A North Korean missile strike at the U.S. would likely fly directly over this country, and so far, most of Kim Jong Un’s rockets have fallen short of their targets.
The war of words between the United States and North Korea was ramped up this week.
Late last week North Korea conducted a nighttime rocket test that most reports suggest could be could be an intercontinental ballistic missile. That prompted U.S. President Donald Trump to declare that any threat to the United States would be met with “fire and fury like the world has never seen.”
In response, Kim Jong Un threatened to attack Guam, a U.S. island territory in the South Pacific that houses Anderson Air Force Base and a population of roughly 150,000 people.
Let’s hope the war of words remains just that: words.
Canada is not a target for North Korea – quite the opposite, in fact. Also in the news today was some evidence of positive diplomacy between this country and the Hermit Kingdom. Canadian officials managed to negotiate the release of Pastor Hyeon Soo Lim, a Canadian citizen who had been serving a life sentence in that country.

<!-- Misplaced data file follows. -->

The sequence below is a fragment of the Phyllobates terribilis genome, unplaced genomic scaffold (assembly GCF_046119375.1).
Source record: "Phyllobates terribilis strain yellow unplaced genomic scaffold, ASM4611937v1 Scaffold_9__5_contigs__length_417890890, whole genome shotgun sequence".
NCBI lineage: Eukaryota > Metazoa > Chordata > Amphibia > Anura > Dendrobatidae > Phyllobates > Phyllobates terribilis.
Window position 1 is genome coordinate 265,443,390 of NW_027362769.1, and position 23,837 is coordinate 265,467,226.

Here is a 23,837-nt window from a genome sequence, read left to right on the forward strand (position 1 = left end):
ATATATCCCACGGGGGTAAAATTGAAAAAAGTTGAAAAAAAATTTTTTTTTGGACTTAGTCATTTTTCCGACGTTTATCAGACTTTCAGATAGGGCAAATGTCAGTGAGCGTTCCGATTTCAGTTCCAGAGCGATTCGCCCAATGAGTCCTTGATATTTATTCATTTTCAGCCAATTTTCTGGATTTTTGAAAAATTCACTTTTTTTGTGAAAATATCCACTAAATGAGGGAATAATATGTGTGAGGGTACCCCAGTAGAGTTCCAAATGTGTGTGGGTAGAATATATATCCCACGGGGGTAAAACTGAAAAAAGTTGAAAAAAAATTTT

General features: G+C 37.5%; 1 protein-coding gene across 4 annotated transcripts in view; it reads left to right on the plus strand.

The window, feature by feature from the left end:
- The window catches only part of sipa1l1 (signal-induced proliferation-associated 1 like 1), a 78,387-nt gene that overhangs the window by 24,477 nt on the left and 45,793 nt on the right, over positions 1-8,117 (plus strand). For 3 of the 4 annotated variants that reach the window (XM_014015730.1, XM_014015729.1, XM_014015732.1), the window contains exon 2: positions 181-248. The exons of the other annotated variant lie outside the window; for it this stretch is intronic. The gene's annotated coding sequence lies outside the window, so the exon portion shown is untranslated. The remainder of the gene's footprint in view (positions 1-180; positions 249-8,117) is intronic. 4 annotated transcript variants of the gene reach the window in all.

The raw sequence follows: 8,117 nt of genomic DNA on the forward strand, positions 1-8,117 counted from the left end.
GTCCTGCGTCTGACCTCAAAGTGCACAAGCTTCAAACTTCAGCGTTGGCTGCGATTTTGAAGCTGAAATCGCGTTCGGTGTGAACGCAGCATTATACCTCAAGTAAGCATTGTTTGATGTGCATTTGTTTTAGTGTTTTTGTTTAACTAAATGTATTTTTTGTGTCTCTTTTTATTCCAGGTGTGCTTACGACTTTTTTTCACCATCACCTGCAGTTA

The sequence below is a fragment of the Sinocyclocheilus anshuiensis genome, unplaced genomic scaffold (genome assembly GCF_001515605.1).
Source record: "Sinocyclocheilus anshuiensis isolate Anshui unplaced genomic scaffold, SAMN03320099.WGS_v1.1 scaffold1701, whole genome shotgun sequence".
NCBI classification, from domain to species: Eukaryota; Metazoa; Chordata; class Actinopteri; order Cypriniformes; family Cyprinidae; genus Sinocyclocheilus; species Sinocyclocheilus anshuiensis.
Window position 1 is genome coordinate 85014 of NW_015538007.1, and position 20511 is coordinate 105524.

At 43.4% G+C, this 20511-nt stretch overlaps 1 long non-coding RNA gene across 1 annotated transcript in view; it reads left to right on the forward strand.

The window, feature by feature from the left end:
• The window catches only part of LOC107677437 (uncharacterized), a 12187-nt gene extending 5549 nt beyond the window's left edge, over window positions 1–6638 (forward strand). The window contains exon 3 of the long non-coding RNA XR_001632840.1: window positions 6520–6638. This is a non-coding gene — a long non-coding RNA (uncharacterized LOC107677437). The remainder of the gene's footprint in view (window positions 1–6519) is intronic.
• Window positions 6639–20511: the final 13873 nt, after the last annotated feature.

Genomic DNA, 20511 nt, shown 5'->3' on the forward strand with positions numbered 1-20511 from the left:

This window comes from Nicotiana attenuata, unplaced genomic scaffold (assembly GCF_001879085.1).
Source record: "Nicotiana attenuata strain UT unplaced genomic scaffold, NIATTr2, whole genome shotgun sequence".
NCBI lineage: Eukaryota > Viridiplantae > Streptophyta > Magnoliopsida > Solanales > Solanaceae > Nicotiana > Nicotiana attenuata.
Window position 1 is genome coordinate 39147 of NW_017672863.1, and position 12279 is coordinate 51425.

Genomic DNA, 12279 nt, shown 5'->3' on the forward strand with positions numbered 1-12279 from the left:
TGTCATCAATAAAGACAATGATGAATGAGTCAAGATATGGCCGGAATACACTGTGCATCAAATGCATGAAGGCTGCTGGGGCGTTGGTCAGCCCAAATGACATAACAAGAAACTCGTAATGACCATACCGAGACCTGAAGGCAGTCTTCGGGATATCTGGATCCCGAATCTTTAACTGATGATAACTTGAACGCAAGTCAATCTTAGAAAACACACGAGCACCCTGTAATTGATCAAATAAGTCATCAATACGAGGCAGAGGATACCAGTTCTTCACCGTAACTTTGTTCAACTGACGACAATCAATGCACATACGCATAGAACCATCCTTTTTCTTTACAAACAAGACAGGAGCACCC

Unfortunately, even if North Korea doesn’t aim missiles at Canada, they often don’t actually hit what they are aiming at. Former CIA Director General Michael Hayden spoke to MSNBC late last year about the threat from Kim Jong Un’s military – and its technical limitations.
“I really do think that it is very likely by the end of Mr. Trump’s first term the North Koreans will be able to reach Seattle with a nuclear weapon onboard an indigenously produced intercontinental ballistic missile,” Hayden said. “Now, will it be a high-probability shot? They have technical issues, so probably not. But then again, what kind of odds are you comfortable with when it comes to Pyongyang?”
Those ‘technical issues’ could spell particularly bad news for Canada. That’s because the shortest distance for any missile to travel from North Korea to most major U.S. targets would carry them straight over this country.
And so far, most North Korean missile tests have fallen short of their targets.
Don’t worry, though. The U.S. Secretary of State Rex Tillerson is on route to Guam. This morning he reassured Americans that the country was more than prepared to defend itself and that they should have “no concerns” about a potential conflict, saying that there is “no imminent threat.”
Or perhaps the successful negotiation of the release of a Canadian citizen can be in indicator that this country could play a diplomatic role in toning down the rhetoric between two volatile world leaders.
Map image courtesy of heritage.org via Business Insider